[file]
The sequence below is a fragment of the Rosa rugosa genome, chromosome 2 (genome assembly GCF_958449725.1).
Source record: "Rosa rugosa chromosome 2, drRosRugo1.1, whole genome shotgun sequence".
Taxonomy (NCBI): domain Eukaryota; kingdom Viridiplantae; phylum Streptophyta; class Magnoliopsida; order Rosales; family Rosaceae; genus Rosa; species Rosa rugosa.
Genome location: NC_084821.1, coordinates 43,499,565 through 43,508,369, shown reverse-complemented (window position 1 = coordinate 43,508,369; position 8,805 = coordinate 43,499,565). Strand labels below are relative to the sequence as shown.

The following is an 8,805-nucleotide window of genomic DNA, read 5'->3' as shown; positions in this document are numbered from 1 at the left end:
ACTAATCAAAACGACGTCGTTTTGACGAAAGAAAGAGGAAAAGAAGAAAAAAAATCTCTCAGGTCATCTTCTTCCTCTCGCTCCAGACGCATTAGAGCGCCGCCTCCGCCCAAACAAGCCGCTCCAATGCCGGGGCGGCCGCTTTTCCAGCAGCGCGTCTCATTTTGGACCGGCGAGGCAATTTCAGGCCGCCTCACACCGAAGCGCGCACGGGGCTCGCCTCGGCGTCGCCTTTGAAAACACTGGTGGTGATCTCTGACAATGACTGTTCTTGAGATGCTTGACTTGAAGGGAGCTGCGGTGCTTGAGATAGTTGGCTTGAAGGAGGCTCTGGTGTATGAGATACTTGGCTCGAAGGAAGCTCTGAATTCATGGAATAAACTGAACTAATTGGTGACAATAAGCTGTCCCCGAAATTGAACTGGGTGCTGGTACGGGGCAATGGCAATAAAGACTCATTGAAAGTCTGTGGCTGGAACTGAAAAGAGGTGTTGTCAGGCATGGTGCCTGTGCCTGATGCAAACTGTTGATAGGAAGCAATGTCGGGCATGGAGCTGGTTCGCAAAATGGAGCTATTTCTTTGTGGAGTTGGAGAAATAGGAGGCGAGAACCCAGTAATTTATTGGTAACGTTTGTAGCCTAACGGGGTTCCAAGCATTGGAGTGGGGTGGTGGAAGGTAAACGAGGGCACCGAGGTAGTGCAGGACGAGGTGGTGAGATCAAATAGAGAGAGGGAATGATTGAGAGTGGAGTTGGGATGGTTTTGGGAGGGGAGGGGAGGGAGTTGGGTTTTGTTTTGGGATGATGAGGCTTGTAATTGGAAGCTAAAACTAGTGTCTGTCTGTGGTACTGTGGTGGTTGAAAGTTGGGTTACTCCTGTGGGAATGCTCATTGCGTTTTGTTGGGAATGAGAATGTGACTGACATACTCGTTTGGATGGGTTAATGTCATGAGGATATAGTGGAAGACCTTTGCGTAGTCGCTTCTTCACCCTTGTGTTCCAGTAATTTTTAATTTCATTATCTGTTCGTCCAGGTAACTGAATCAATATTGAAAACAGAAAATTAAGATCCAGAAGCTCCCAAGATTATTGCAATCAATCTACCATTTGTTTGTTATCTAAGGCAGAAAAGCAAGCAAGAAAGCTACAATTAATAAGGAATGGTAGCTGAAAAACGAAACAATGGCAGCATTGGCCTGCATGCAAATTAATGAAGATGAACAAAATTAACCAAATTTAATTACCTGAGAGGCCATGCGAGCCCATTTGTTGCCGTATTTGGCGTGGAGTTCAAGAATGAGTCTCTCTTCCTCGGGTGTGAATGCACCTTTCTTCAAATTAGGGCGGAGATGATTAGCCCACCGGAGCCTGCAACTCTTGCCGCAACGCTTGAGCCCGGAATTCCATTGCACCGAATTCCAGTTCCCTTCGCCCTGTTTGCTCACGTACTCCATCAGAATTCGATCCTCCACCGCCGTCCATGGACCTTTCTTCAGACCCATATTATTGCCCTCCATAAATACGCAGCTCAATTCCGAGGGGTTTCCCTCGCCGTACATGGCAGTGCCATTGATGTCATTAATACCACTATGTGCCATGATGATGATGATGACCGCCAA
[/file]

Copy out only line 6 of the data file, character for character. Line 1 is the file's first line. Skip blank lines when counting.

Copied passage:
ACTAATCAAAACGACGTCGTTTTGACGAAAGAAAGAGGAAAAGAAGAAAAAAAATCTCTCAGGTCATCTTCTTCCTCTCGCTCCAGACGCATTAGAGCGCCGCCTCCGCCCAAACAAGCCGCTCCAATGCCGGGGCGGCCGCTTTTCCAGCAGCGCGTCTCATTTTGGACCGGCGAGGCAATTTCAGGCCGCCTCACACCGAAGCGCGCACGGGGCTCGCCTCGGCGTCGCCTTTGAAAACACTGGTGGTGATCTCTGACAATGACTGTTCTTGAGATGCTTGACTTGAAGGGAGCTGCGGTGCTTGAGATAGTTGGCTTGAAGGAGGCTCTGGTGTATGAGATACTTGGCTCGAAGGAAGCTCTGAATTCATGGAATAAACTGAACTAATTGGTGACAATAAGCTGTCCCCGAAATTGAACTGGGTGCTGGTACGGGGCAATGGCAATAAAGACTCATTGAAAGTCTGTGGCTGGAACTGAAAAGAGGTGTTGTCAGGCATGGTGCCTGTGCCTGATGCAAACTGTTGATAGGAAGCAATGTCGGGCATGGAGCTGGTTCGCAAAATGGAGCTATTTCTTTGTGGAGTTGGAGAAATAGGAGGCGAGAACCCAGTAATTTATTGGTAACGTTTGTAGCCTAACGGGGTTCCAAGCATTGGAGTGGGGTGGTGGAAGGTAAACGAGGGCACCGAGGTAGTGCAGGACGAGGTGGTGAGATCAAATAGAGAGAGGGAATGATTGAGAGTGGAGTTGGGATGGTTTTGGGAGGGGAGGGGAGGGAGTTGGGTTTTGTTTTGGGATGATGAGGCTTGTAATTGGAAGCTAAAACTAGTGTCTGTCTGTGGTACTGTGGTGGTTGAAAGTTGGGTTACTCCTGTGGGAATGCTCATTGCGTTTTGTTGGGAATGAGAATGTGACTGACATACTCGTTTGGATGGGTTAATGTCATGAGGATATAGTGGAAGACCTTTGCGTAGTCGCTTCTTCACCCTTGTGTTCCAGTAATTTTTAATTTCATTATCTGTTCGTCCAGGTAACTGAATCAATATTGAAAACAGAAAATTAAGATCCAGAAGCTCCCAAGATTATTGCAATCAATCTACCATTTGTTTGTTATCTAAGGCAGAAAAGCAAGCAAGAAAGCTACAATTAATAAGGAATGGTAGCTGAAAAACGAAACAATGGCAGCATTGGCCTGCATGCAAATTAATGAAGATGAACAAAATTAACCAAATTTAATTACCTGAGAGGCCATGCGAGCCCATTTGTTGCCGTATTTGGCGTGGAGTTCAAGAATGAGTCTCTCTTCCTCGGGTGTGAATGCACCTTTCTTCAAATTAGGGCGGAGATGATTAGCCCACCGGAGCCTGCAACTCTTGCCGCAACGCTTGAGCCCGGAATTCCATTGCACCGAATTCCAGTTCCCTTCGCCCTGTTTGCTCACGTACTCCATCAGAATTCGATCCTCCACCGCCGTCCATGGACCTTTCTTCAGACCCATATTATTGCCCTCCATAAATACGCAGCTCAATTCCGAGGGGTTTCCCTCGCCGTACATGGCAGTGCCATTGATGTCATTAATACCACTATGTGCCATGATGATGATGATGACCGCCAA